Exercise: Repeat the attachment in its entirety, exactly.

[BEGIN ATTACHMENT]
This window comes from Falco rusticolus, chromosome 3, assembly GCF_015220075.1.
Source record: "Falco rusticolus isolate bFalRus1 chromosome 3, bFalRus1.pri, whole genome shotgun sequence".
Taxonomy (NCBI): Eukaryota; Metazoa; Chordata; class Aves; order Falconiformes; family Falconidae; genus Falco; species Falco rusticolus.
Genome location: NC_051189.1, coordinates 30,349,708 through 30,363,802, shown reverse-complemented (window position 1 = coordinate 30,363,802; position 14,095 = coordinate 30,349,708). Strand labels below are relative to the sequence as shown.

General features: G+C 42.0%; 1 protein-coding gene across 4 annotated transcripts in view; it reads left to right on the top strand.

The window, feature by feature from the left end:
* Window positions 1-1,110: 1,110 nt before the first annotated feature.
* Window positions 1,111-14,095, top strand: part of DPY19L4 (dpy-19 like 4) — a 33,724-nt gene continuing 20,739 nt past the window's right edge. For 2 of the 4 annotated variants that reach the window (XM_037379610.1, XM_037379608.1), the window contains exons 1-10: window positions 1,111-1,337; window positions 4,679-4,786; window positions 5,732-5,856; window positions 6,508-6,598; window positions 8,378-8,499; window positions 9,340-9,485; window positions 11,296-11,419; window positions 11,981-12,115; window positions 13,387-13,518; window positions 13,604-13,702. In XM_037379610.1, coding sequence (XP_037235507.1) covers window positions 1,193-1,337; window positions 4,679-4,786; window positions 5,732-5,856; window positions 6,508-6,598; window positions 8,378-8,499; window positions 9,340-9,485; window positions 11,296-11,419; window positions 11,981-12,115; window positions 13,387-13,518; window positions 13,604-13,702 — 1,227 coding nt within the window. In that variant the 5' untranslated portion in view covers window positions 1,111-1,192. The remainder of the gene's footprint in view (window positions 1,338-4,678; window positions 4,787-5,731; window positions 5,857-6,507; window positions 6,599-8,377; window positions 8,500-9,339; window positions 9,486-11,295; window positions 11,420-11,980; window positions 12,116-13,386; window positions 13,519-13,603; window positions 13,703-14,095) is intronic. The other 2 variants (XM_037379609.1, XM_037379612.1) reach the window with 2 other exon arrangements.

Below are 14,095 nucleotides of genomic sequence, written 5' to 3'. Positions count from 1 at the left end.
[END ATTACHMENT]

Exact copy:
This window comes from Falco rusticolus, chromosome 3, assembly GCF_015220075.1.
Source record: "Falco rusticolus isolate bFalRus1 chromosome 3, bFalRus1.pri, whole genome shotgun sequence".
Taxonomy (NCBI): Eukaryota; Metazoa; Chordata; class Aves; order Falconiformes; family Falconidae; genus Falco; species Falco rusticolus.
Genome location: NC_051189.1, coordinates 30,349,708 through 30,363,802, shown reverse-complemented (window position 1 = coordinate 30,363,802; position 14,095 = coordinate 30,349,708). Strand labels below are relative to the sequence as shown.

General features: G+C 42.0%; 1 protein-coding gene across 4 annotated transcripts in view; it reads left to right on the top strand.

The window, feature by feature from the left end:
* Window positions 1-1,110: 1,110 nt before the first annotated feature.
* Window positions 1,111-14,095, top strand: part of DPY19L4 (dpy-19 like 4) — a 33,724-nt gene continuing 20,739 nt past the window's right edge. For 2 of the 4 annotated variants that reach the window (XM_037379610.1, XM_037379608.1), the window contains exons 1-10: window positions 1,111-1,337; window positions 4,679-4,786; window positions 5,732-5,856; window positions 6,508-6,598; window positions 8,378-8,499; window positions 9,340-9,485; window positions 11,296-11,419; window positions 11,981-12,115; window positions 13,387-13,518; window positions 13,604-13,702. In XM_037379610.1, coding sequence (XP_037235507.1) covers window positions 1,193-1,337; window positions 4,679-4,786; window positions 5,732-5,856; window positions 6,508-6,598; window positions 8,378-8,499; window positions 9,340-9,485; window positions 11,296-11,419; window positions 11,981-12,115; window positions 13,387-13,518; window positions 13,604-13,702 — 1,227 coding nt within the window. In that variant the 5' untranslated portion in view covers window positions 1,111-1,192. The remainder of the gene's footprint in view (window positions 1,338-4,678; window positions 4,787-5,731; window positions 5,857-6,507; window positions 6,599-8,377; window positions 8,500-9,339; window positions 9,486-11,295; window positions 11,420-11,980; window positions 12,116-13,386; window positions 13,519-13,603; window positions 13,703-14,095) is intronic. The other 2 variants (XM_037379609.1, XM_037379612.1) reach the window with 2 other exon arrangements.

Below are 14,095 nucleotides of genomic sequence, written 5' to 3'. Positions count from 1 at the left end.